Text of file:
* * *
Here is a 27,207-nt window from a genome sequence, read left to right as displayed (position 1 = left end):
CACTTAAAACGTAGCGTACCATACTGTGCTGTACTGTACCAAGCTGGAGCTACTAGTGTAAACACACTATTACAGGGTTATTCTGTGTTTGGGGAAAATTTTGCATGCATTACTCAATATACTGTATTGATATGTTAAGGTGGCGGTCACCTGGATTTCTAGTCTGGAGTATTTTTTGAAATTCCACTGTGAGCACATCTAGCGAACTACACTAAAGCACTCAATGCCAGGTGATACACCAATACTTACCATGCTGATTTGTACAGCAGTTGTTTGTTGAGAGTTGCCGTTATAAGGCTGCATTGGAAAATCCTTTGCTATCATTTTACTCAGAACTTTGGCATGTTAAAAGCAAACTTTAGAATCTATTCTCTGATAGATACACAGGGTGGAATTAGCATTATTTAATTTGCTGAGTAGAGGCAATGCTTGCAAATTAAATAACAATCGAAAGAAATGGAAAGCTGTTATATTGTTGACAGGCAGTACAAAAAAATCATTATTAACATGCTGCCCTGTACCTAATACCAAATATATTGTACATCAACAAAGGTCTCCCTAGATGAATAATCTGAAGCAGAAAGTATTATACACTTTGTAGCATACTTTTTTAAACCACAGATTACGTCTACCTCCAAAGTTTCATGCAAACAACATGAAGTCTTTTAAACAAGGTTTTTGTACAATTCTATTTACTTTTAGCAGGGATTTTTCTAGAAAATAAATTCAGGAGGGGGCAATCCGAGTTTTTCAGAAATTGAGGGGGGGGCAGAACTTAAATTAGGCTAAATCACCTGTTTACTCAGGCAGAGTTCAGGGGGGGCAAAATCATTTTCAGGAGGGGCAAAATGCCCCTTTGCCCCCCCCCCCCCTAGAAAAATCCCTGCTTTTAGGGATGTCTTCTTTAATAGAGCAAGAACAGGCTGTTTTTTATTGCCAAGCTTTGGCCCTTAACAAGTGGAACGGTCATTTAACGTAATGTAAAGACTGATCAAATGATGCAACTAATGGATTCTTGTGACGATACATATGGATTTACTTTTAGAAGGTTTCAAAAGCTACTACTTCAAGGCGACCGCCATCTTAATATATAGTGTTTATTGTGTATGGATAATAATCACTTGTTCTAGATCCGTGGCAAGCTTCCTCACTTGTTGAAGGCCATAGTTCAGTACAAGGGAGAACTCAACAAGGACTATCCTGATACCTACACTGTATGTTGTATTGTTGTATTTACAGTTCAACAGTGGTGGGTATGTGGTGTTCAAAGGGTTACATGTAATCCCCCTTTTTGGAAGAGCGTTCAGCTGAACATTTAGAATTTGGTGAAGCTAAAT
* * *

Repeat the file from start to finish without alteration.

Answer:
Here is a 27,207-nt window from a genome sequence, read left to right as displayed (position 1 = left end):
CACTTAAAACGTAGCGTACCATACTGTGCTGTACTGTACCAAGCTGGAGCTACTAGTGTAAACACACTATTACAGGGTTATTCTGTGTTTGGGGAAAATTTTGCATGCATTACTCAATATACTGTATTGATATGTTAAGGTGGCGGTCACCTGGATTTCTAGTCTGGAGTATTTTTTGAAATTCCACTGTGAGCACATCTAGCGAACTACACTAAAGCACTCAATGCCAGGTGATACACCAATACTTACCATGCTGATTTGTACAGCAGTTGTTTGTTGAGAGTTGCCGTTATAAGGCTGCATTGGAAAATCCTTTGCTATCATTTTACTCAGAACTTTGGCATGTTAAAAGCAAACTTTAGAATCTATTCTCTGATAGATACACAGGGTGGAATTAGCATTATTTAATTTGCTGAGTAGAGGCAATGCTTGCAAATTAAATAACAATCGAAAGAAATGGAAAGCTGTTATATTGTTGACAGGCAGTACAAAAAAATCATTATTAACATGCTGCCCTGTACCTAATACCAAATATATTGTACATCAACAAAGGTCTCCCTAGATGAATAATCTGAAGCAGAAAGTATTATACACTTTGTAGCATACTTTTTTAAACCACAGATTACGTCTACCTCCAAAGTTTCATGCAAACAACATGAAGTCTTTTAAACAAGGTTTTTGTACAATTCTATTTACTTTTAGCAGGGATTTTTCTAGAAAATAAATTCAGGAGGGGGCAATCCGAGTTTTTCAGAAATTGAGGGGGGGGCAGAACTTAAATTAGGCTAAATCACCTGTTTACTCAGGCAGAGTTCAGGGGGGGCAAAATCATTTTCAGGAGGGGCAAAATGCCCCTTTGCCCCCCCCCCCCCTAGAAAAATCCCTGCTTTTAGGGATGTCTTCTTTAATAGAGCAAGAACAGGCTGTTTTTTATTGCCAAGCTTTGGCCCTTAACAAGTGGAACGGTCATTTAACGTAATGTAAAGACTGATCAAATGATGCAACTAATGGATTCTTGTGACGATACATATGGATTTACTTTTAGAAGGTTTCAAAAGCTACTACTTCAAGGCGACCGCCATCTTAATATATAGTGTTTATTGTGTATGGATAATAATCACTTGTTCTAGATCCGTGGCAAGCTTCCTCACTTGTTGAAGGCCATAGTTCAGTACAAGGGAGAACTCAACAAGGACTATCCTGATACCTACACTGTATGTTGTATTGTTGTATTTACAGTTCAACAGTGGTGGGTATGTGGTGTTCAAAGGGTTACATGTAATCCCCCTTTTTGGAAGAGCGTTCAGCTGAACATTTAGAATTTGGTGAAGCTAAAT